Citizen Tohoku Co., Ltd.; Citizen Saitama Co., Ltd.; Citizen Heiwa Watch Co., Ltd.; Citizen Electronics Co., Ltd.; Citizen Fine Tech Co., Ltd.; Citizen Miyota Co., Ltd.; Citizen Seimitsu Co., Ltd.; Citizen Seimitsu Kagoshima Co., Ltd.; Citizen Electronics Funehiki Co., Ltd.; Sayama Precision Co., Ltd.; Citizen Yubari Co., Ltd.; Japan CBM Corporation; Citizen T.I.C. Co., Ltd.; Citizen Electronics Co., Ltd.; Citizen Fine Tech Co., Ltd.; Citizen Displays Co., Ltd.; Citizen Electronics Funehiki Co., Ltd.; Citizen Heiwa Watch Co., Ltd.; Citizen Systems Japan Co., Ltd.; Citizen Machinery Co., Ltd.; Citizen Mechatronics Co., Ltd.; Citizen Plaza Co., Ltd.; Silver Denken Co., Ltd.; Tokyo Bijutsu Co., Ltd.; Citizen Jewelry Co., Ltd.; Citizen Watches Australia Pty. Ltd.; C-E (Suzhou) Ltd. (China); Sunciti Manufacturers Ltd. (Hong Kong/China); Astar Precision Co., Ltd. (Hong Kong/China); Farbest Industries Ltd. (Hong Kong/China); Goodrington Co., Ltd. (Hong Kong/China); Citizen Watches (H.K.) Ltd. (Hong Kong/China); First Come Electronics Ltd. (Hong Kong/China); Most Crown Industries Ltd. (Hong Kong/China); C-E (Hong Kong) Ltd.; Crown Young Industries Ltd. (Hong Kong/China); Citizen Precision of Korea Co., Ltd.; C-E (Singapore) Pte. Ltd.; Royal Time Citi Co., Ltd. (Thailand); Citizen Watch Company of America, Inc. (U.S.A.); Citizen Systems America Corporation (U.S.A.); Citizen de Mexico, S.A. de C.V.; Citizen Latinamerica Corp. (Panama); Citizen Watch Europe G.m.b.H. (Germany); Citizen Systems Europe GmbH (Germany); Citizen Machinery & Boley GmbH (Germany); Citizen Watch Italy S.p.A.; Citizen Watch España S.A. (Spain); Citizen Watch United Kingdom, Ltd.

PRINCIPAL COMPETITORS

The Swatch Group Ltd.; Casio Computer Co., Ltd.; Seiko Corporation; Timex Corporation; Fossil, Inc.; Bulova Corporation; Montres Rolex S.A.; Movado Group, Inc.

FURTHER READING

Büogler, Daniel, "Japanese Watch Sector Improves," Financial Times, November 13, 1996, p. 28.

"Citizen, Seiko Watch to Strengthen Sales Efforts Abroad," Nikkei Report, August 9, 2005.

"Citizen Watch to Expand Low-End Watch Lineup," Nikkei Report, September 15, 2005.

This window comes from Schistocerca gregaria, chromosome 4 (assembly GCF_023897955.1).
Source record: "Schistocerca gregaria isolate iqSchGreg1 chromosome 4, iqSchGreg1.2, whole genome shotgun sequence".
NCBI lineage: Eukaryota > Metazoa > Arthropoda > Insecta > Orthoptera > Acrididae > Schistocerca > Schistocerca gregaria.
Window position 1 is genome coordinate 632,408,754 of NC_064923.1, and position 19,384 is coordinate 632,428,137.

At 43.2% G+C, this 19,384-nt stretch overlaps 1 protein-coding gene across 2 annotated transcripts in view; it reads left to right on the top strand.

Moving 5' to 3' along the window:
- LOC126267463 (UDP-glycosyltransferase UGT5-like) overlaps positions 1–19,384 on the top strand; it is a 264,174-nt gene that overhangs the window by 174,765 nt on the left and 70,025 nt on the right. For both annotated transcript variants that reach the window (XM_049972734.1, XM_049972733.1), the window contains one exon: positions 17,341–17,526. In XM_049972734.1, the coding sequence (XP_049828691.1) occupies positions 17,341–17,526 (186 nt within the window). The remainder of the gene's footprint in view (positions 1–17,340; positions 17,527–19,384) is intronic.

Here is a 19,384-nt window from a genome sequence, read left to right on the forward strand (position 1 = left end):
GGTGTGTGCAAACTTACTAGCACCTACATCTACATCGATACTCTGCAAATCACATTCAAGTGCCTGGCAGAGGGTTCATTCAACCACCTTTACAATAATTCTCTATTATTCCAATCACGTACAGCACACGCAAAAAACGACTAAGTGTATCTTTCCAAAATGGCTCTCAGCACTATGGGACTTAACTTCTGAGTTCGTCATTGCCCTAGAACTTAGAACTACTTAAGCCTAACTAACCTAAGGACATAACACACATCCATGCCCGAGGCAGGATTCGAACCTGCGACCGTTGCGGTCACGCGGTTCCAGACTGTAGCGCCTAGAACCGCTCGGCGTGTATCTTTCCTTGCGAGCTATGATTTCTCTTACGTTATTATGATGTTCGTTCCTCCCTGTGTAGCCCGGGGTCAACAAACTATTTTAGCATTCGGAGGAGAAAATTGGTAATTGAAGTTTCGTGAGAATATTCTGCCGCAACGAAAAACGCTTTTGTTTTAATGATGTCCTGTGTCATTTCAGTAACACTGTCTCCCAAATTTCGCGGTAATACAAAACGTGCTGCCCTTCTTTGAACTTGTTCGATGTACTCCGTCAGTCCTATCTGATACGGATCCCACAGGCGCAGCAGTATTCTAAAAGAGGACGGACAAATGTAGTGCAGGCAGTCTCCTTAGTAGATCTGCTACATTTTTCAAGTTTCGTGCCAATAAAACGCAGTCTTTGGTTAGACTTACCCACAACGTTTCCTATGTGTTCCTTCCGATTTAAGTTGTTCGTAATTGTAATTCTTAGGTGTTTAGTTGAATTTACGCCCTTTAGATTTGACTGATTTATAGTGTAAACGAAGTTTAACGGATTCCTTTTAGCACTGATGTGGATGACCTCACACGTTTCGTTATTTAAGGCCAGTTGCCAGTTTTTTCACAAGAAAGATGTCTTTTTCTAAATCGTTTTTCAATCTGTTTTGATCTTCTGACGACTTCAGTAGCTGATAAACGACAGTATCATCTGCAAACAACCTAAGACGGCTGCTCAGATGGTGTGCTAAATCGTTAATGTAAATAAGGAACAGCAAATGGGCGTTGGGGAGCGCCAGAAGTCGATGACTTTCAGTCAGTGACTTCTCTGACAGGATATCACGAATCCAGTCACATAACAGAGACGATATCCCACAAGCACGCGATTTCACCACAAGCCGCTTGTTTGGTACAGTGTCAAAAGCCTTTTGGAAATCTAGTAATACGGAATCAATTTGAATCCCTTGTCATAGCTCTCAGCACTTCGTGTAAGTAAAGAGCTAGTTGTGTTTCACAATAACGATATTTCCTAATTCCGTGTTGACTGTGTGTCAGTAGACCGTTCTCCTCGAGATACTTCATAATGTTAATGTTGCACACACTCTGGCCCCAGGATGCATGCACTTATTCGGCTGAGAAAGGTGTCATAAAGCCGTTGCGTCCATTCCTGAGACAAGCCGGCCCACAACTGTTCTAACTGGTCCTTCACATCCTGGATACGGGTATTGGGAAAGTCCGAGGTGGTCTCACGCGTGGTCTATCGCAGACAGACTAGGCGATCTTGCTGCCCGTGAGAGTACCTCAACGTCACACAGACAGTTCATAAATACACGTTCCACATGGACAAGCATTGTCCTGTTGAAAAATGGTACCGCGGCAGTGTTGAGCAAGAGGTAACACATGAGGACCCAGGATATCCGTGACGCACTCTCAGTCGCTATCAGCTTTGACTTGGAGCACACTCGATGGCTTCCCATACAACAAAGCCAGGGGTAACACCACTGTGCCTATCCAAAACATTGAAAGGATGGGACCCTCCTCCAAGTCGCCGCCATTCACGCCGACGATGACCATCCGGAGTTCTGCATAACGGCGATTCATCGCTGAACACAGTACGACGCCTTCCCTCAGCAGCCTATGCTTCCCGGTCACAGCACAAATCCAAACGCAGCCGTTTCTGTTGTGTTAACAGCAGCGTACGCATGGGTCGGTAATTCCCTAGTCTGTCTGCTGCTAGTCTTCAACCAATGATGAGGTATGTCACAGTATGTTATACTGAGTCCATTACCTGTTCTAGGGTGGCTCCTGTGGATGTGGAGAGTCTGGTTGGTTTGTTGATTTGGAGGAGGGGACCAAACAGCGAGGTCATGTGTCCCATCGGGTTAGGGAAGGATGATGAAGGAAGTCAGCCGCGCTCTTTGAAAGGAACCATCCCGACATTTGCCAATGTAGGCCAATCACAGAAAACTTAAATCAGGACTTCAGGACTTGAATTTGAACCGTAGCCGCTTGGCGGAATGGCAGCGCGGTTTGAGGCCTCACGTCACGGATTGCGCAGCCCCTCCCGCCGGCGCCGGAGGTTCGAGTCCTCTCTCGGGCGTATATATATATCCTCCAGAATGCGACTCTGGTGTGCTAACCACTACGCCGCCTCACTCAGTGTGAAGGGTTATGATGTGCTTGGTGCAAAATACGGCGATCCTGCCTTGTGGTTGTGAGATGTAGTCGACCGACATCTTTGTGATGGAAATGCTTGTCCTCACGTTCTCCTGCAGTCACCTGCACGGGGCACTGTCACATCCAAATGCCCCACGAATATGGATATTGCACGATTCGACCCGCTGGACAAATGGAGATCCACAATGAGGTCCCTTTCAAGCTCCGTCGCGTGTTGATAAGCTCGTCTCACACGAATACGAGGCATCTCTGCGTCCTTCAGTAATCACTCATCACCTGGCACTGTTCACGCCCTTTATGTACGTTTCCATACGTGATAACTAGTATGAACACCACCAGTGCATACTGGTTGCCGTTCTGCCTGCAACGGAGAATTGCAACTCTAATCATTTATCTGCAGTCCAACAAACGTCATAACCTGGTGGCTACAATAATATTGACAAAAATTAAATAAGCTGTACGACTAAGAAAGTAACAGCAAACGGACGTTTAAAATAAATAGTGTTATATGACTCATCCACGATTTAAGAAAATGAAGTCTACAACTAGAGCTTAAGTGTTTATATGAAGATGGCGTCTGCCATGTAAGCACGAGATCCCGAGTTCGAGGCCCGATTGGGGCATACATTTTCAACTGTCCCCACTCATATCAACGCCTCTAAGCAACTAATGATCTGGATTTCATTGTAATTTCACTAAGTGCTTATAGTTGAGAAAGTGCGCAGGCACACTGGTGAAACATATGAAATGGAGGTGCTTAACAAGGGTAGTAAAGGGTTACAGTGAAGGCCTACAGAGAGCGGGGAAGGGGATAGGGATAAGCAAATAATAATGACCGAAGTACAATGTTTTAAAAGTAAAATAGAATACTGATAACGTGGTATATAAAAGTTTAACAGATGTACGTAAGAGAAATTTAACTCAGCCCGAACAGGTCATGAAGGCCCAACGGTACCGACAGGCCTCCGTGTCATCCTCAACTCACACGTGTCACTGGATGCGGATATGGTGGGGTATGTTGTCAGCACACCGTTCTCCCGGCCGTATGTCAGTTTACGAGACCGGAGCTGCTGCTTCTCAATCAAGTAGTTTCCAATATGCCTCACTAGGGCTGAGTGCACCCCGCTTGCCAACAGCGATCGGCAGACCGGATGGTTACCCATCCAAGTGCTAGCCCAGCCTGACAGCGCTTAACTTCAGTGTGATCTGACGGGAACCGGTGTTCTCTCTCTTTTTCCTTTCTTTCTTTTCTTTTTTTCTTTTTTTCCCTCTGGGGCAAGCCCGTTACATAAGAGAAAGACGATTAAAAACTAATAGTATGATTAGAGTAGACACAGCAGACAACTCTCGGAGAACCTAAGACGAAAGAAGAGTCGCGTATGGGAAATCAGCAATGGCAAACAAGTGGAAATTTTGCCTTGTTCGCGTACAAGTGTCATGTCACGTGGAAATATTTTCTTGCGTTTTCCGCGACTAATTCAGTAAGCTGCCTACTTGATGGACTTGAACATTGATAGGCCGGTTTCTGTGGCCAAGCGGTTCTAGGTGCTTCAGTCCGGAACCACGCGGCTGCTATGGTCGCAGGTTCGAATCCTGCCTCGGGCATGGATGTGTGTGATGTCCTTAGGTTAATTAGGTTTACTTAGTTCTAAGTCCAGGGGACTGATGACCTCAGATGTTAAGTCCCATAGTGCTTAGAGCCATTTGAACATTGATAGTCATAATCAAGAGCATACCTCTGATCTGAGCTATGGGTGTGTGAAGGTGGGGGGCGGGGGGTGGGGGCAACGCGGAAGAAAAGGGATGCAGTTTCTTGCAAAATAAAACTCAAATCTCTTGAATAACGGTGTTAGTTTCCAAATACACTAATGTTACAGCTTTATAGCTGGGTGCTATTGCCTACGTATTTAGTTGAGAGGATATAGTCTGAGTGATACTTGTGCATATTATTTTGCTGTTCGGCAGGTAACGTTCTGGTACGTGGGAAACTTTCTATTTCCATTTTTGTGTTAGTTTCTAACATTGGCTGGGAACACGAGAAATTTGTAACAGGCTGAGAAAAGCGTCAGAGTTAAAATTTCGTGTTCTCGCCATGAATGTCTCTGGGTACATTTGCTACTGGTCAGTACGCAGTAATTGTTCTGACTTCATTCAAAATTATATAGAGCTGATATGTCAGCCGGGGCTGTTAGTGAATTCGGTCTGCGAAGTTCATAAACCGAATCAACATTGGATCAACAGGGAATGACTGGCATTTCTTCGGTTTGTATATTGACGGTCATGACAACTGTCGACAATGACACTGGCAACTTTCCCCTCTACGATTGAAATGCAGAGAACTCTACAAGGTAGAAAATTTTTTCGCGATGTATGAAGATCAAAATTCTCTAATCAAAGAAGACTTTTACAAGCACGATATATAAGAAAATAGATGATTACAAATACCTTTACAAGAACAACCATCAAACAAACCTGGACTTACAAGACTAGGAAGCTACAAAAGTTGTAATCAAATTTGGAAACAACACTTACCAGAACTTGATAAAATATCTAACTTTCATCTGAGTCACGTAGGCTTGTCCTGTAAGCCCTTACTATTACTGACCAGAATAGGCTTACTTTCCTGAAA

"Companies in Footlight: Citizen Watch Co., Ltd.," Oriental Economist, February 1978.

"Corporations in the News: Citizen Watch Co.," Japan Economic Journal, July 5, 1986.

Dawkins, William, "Falling Sales Take Toll on Japanese Watchmaker," Financial Times, May 13, 1994, p. 26.

, "Hard Times for Japan's Two Biggest Watchmakers," Financial Times, November 9, 1994, p. 33.

Isaka, Satoshi, "China's Time Has Come for Watchmaker: Southern Chinese Plants Dominate Production in Citizen's Strategy," Nikkei Weekly, May 19, 1997, p. 21.

Neff, Robert, "Citizen Adjusts Its Mainspring," Business Week, August 27, 1990, p. 80.

Patton, Robert, "Sidestepping Obsolescence," Industry Week, November 3, 1997, pp. 44-46.

"Timepieces Industry," Oriental Economist, April 1965.

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Citizen Watch Co., Ltd.

Citizen Watch Co., Ltd.

Shinjuku Mitsui Building
1-1, 2-chome, Nishi-shinjuku
Shinjuku-ku, Tokyo 163-04
Japan
(03) 3342-1231
Fax: (03) 3342-1280
Web site: http://www.citizen.co.jp

Public Company
Incorporated:
1930
Employees: 20,000
Sales: ¥392.92 billion (1997)
Stock Exchanges: Tokyo Osaka
SICs: 3569 General Industrial Machinery & Equipment; 3571 Electronic Computers; 3572 Computer Storage Devices; 3577 Computer Peripheral Equipment, Not Elsewhere Classified; 3663 Radio & T.V. Communications Equipment; 3829 Measuring & Controlling Devices, Not Elsewhere Classified; 3873 Watches, Clocks, & Clockwork Operated Devices & Parts; 3912 Jewelry, Precious Metal

Citizen Watch Co., Ltd. is the worlds largest watchmaker, responsible for about 22 percent of total world watch production, which in fiscal 1996 amounted to 240 million watches. Although watches remain the mainstay of the companys operations, Citizen has increasingly diversified its product lines since the late 1960s, expanding into clocks, jewelry, and eyeglass frames; computers, printers, and floppy disk drives; small televisions, electronic health care equipment (such as thermometers and blood pressure monitors), and other electronic devices; and precision lathes, assembly robots, measuring instruments, and other industrial machinery. About 45 percent of Citizens net sales are derived from watches and watch parts, with about nine percent from clocks and jewelry, about 17 percent from information products, about 15 percent from electronic products, and about ten percent from industrial machinery.

Roots in Research Institute in 1918